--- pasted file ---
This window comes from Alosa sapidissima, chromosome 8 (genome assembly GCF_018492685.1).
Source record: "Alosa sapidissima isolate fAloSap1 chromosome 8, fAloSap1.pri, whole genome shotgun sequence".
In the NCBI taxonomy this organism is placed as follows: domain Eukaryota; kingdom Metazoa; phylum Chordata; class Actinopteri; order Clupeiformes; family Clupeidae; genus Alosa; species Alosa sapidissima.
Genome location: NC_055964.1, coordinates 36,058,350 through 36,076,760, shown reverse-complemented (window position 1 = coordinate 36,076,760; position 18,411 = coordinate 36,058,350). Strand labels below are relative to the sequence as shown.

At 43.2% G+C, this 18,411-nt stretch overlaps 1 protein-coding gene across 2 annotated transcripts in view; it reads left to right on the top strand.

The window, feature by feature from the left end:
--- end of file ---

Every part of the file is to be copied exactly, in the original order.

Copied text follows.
This window comes from Alosa sapidissima, chromosome 8 (genome assembly GCF_018492685.1).
Source record: "Alosa sapidissima isolate fAloSap1 chromosome 8, fAloSap1.pri, whole genome shotgun sequence".
In the NCBI taxonomy this organism is placed as follows: domain Eukaryota; kingdom Metazoa; phylum Chordata; class Actinopteri; order Clupeiformes; family Clupeidae; genus Alosa; species Alosa sapidissima.
Genome location: NC_055964.1, coordinates 36,058,350 through 36,076,760, shown reverse-complemented (window position 1 = coordinate 36,076,760; position 18,411 = coordinate 36,058,350). Strand labels below are relative to the sequence as shown.

At 43.2% G+C, this 18,411-nt stretch overlaps 1 protein-coding gene across 2 annotated transcripts in view; it reads left to right on the top strand.

The window, feature by feature from the left end: